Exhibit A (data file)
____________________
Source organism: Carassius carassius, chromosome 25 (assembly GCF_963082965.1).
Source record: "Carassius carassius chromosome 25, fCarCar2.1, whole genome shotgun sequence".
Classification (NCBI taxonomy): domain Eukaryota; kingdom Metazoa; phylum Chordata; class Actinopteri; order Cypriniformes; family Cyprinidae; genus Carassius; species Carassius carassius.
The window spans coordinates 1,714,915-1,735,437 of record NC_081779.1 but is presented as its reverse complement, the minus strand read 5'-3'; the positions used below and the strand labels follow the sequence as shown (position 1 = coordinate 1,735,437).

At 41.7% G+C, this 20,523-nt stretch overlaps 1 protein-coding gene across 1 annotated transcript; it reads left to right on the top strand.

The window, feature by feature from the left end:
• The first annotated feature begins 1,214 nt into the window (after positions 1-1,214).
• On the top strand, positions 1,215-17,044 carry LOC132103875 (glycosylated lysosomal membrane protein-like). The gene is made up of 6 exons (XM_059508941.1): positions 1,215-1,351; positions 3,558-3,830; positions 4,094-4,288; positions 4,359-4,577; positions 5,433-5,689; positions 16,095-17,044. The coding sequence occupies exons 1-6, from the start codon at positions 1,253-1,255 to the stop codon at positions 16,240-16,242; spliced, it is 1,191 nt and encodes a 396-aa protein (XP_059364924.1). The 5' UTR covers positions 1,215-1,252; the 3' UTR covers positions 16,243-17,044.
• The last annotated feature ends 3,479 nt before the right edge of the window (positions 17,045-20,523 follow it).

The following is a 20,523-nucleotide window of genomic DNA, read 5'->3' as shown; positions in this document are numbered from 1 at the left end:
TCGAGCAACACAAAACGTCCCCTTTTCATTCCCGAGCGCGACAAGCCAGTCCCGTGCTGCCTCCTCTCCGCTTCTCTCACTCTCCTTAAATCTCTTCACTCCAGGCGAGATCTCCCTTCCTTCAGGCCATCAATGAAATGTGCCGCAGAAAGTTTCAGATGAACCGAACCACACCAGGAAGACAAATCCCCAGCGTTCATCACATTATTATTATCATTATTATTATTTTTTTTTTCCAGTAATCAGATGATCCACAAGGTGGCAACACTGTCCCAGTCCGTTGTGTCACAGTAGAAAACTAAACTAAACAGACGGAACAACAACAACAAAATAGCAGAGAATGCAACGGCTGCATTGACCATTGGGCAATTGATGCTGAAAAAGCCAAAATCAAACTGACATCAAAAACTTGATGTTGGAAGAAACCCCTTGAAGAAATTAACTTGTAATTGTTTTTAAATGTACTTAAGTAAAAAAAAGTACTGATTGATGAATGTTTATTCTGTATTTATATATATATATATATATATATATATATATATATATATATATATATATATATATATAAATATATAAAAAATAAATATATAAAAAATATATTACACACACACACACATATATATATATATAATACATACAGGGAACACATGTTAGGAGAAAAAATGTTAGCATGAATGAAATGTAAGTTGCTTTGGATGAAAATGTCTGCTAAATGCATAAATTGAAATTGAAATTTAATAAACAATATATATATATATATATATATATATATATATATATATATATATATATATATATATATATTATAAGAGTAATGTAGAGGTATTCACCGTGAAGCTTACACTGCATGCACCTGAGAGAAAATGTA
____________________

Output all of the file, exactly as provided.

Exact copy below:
Source organism: Carassius carassius, chromosome 25 (assembly GCF_963082965.1).
Source record: "Carassius carassius chromosome 25, fCarCar2.1, whole genome shotgun sequence".
Classification (NCBI taxonomy): domain Eukaryota; kingdom Metazoa; phylum Chordata; class Actinopteri; order Cypriniformes; family Cyprinidae; genus Carassius; species Carassius carassius.
The window spans coordinates 1,714,915-1,735,437 of record NC_081779.1 but is presented as its reverse complement, the minus strand read 5'-3'; the positions used below and the strand labels follow the sequence as shown (position 1 = coordinate 1,735,437).

At 41.7% G+C, this 20,523-nt stretch overlaps 1 protein-coding gene across 1 annotated transcript; it reads left to right on the top strand.

The window, feature by feature from the left end:
• The first annotated feature begins 1,214 nt into the window (after positions 1-1,214).
• On the top strand, positions 1,215-17,044 carry LOC132103875 (glycosylated lysosomal membrane protein-like). The gene is made up of 6 exons (XM_059508941.1): positions 1,215-1,351; positions 3,558-3,830; positions 4,094-4,288; positions 4,359-4,577; positions 5,433-5,689; positions 16,095-17,044. The coding sequence occupies exons 1-6, from the start codon at positions 1,253-1,255 to the stop codon at positions 16,240-16,242; spliced, it is 1,191 nt and encodes a 396-aa protein (XP_059364924.1). The 5' UTR covers positions 1,215-1,252; the 3' UTR covers positions 16,243-17,044.
• The last annotated feature ends 3,479 nt before the right edge of the window (positions 17,045-20,523 follow it).

The following is a 20,523-nucleotide window of genomic DNA, read 5'->3' as shown; positions in this document are numbered from 1 at the left end:
TCGAGCAACACAAAACGTCCCCTTTTCATTCCCGAGCGCGACAAGCCAGTCCCGTGCTGCCTCCTCTCCGCTTCTCTCACTCTCCTTAAATCTCTTCACTCCAGGCGAGATCTCCCTTCCTTCAGGCCATCAATGAAATGTGCCGCAGAAAGTTTCAGATGAACCGAACCACACCAGGAAGACAAATCCCCAGCGTTCATCACATTATTATTATCATTATTATTATTTTTTTTTTCCAGTAATCAGATGATCCACAAGGTGGCAACACTGTCCCAGTCCGTTGTGTCACAGTAGAAAACTAAACTAAACAGACGGAACAACAACAACAAAATAGCAGAGAATGCAACGGCTGCATTGACCATTGGGCAATTGATGCTGAAAAAGCCAAAATCAAACTGACATCAAAAACTTGATGTTGGAAGAAACCCCTTGAAGAAATTAACTTGTAATTGTTTTTAAATGTACTTAAGTAAAAAAAAGTACTGATTGATGAATGTTTATTCTGTATTTATATATATATATATATATATATATATATATATATATATATATATATATATATATATAAATATATAAAAAATAAATATATAAAAAATATATTACACACACACACACATATATATATATATAATACATACAGGGAACACATGTTAGGAGAAAAAATGTTAGCATGAATGAAATGTAAGTTGCTTTGGATGAAAATGTCTGCTAAATGCATAAATTGAAATTGAAATTTAATAAACAATATATATATATATATATATATATATATATATATATATATATATATATATATATATATATTATAAGAGTAATGTAGAGGTATTCACCGTGAAGCTTACACTGCATGCACCTGAGAGAAAATGTA